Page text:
Did scooters work or circulate in Brazil


When looking for analyzes and releases on the micromobility scenario, specifically on scooter cases in large cities around the world, I come across apparently contradictory news. In Brazil, Uber announced in March the start of scooter rental operations in São Paulo capital – after a trial period in Santos, on the coast of São Paulo, at the end of 2019. Shortly thereafter, in July, Grow (created from merger of Grin and Yellow) requested judicial recovery, after months of crisis and withdrawal of units.

After all, did the scooters work or will they disappear from circulation? This doubt “torments” professionals and mobility enthusiasts, and it does not seem to have a simple answer. It is necessary to analyze case by case. Starting in Europe, where the usual cases usually arise when it comes to mobility – see shared bicycles, always associated with cities like Amsterdam, in the Netherlands.

Brief overview

In 2018, when the Smart Mobility Congress was still part of the Smart City Expo World Congress in Barcelona, ​​Seat (a VW / AUDI group company) presented a model (electric sedan, four doors) that came with a scooter in the trunk, as a stimulus for the car to be parked outside the central region, reducing vehicle traffic in a naturally chaotic area. Another advantage would be free parking spaces or cheaper parking, which are common outside the central area.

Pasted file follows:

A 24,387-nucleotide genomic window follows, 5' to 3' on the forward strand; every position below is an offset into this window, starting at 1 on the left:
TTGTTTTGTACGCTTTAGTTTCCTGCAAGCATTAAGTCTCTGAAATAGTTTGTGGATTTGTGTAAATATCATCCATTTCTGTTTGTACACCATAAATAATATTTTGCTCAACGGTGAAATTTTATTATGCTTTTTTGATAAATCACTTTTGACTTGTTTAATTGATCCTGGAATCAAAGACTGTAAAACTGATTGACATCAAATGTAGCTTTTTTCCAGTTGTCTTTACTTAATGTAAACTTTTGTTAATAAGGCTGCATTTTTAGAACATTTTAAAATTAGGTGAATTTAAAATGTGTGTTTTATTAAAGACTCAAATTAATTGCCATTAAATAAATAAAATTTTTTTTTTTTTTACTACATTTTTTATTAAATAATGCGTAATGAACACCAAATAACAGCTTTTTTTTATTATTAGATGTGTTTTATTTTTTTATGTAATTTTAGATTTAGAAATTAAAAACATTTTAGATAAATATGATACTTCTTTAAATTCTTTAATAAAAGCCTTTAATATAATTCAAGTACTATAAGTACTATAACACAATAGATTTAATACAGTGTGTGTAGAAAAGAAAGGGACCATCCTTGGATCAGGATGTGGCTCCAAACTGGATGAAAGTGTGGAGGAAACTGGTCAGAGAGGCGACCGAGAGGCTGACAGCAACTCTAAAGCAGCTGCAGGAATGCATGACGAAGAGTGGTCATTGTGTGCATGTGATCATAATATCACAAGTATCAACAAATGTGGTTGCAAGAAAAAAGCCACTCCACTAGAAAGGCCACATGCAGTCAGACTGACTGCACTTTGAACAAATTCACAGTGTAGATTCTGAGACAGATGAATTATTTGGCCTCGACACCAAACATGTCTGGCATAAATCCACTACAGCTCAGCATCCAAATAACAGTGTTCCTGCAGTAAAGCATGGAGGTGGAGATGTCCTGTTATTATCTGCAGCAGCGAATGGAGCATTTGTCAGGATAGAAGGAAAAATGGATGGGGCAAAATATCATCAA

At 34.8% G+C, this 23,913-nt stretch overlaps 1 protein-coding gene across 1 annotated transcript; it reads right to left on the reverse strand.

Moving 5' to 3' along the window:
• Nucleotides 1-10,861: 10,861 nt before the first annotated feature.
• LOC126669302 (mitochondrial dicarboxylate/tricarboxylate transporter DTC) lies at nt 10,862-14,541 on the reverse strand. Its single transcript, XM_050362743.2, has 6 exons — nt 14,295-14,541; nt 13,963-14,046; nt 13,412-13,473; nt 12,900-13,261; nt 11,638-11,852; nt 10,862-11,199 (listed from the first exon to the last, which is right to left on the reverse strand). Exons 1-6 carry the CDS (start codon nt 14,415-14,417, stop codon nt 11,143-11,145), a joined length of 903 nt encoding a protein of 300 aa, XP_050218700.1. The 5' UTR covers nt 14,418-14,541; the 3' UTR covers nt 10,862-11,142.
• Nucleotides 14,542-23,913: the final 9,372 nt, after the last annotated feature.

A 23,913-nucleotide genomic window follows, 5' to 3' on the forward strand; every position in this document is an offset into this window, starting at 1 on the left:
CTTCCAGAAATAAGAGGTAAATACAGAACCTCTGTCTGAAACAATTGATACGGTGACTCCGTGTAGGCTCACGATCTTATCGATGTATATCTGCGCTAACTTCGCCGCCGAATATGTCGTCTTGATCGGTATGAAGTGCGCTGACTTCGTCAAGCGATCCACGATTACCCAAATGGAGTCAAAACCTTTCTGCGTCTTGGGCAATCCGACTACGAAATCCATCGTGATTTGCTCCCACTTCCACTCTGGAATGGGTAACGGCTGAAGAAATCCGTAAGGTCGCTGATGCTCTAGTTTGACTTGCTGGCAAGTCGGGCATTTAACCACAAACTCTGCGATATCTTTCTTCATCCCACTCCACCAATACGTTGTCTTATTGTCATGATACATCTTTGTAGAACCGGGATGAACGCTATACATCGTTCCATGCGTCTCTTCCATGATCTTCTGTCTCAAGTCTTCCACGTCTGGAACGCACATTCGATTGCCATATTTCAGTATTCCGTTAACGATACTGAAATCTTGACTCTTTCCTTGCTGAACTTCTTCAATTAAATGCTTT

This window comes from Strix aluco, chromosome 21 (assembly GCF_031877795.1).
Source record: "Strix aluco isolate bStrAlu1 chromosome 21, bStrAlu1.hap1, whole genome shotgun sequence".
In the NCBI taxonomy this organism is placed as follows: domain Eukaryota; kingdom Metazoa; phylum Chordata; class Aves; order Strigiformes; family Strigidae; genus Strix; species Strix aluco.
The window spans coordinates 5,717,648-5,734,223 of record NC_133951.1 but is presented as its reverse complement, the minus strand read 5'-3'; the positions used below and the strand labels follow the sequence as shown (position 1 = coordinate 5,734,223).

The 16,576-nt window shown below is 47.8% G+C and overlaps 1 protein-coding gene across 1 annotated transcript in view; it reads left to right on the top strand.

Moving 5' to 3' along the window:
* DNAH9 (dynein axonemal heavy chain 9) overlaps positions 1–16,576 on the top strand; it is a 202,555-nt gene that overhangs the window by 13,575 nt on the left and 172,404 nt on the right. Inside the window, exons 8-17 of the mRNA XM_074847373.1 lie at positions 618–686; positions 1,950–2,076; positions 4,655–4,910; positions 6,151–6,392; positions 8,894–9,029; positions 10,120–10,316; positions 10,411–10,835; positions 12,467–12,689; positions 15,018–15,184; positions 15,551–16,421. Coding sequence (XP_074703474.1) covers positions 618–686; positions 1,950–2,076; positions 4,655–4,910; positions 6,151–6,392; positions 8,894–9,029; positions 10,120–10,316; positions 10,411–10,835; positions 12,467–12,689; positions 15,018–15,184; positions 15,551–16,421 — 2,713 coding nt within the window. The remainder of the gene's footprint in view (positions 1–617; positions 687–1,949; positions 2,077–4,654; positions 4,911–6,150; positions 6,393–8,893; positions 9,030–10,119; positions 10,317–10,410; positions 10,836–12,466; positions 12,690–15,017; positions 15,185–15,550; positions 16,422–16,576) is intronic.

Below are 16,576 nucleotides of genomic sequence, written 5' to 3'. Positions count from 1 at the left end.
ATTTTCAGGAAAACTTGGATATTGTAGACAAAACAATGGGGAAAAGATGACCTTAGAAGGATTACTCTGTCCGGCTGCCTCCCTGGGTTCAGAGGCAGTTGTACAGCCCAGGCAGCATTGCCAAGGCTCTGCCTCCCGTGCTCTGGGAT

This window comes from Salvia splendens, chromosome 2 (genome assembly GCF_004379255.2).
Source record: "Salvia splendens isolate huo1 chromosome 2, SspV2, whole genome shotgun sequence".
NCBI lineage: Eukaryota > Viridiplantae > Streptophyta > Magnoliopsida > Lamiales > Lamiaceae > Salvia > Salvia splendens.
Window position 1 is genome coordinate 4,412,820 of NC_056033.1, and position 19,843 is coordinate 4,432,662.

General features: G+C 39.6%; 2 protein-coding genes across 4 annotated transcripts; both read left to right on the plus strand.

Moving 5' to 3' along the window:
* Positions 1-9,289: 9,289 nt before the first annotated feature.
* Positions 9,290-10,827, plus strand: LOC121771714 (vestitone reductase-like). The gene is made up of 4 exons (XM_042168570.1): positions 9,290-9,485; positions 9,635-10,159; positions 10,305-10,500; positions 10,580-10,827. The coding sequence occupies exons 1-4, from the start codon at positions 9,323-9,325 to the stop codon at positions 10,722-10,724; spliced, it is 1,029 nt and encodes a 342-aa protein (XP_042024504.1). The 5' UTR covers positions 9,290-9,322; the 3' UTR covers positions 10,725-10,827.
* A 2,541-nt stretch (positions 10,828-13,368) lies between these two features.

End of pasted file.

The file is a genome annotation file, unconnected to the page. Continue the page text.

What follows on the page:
In addition, the scooter can be recharged with a socket inside the trunk of the electric car. The idea seems to have caught on, as the company now plans to launch its own scooters and scooters. In 2019, the Smart Mobility Congress grew so much that it started to occupy an exclusive pavilion: the world of electromobility meets there, including practical classes to learn how to ride a scooter more safely.

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Lisbon Case

Visiting Lisbon in 2019, our iCities team noticed not only the “invasion” of electric scooters, but the consolidation of the modal in the Portuguese capital. So much so that, in May of that year, the local authorities made the decision to transform 1,600 car spaces into spaces for scooters and bicycles, after prohibiting their circulation on the sidewalks. “In less than a year, it became clear that city halls did not make enough spaces for bicycles and now for scooters,” said Pedro Homem de Gouveia, accessibility coordinator for the City of Lisbon, visiting São Paulo on the occasion of the 1st Summit of Safety and Coexistence in Micromobility.


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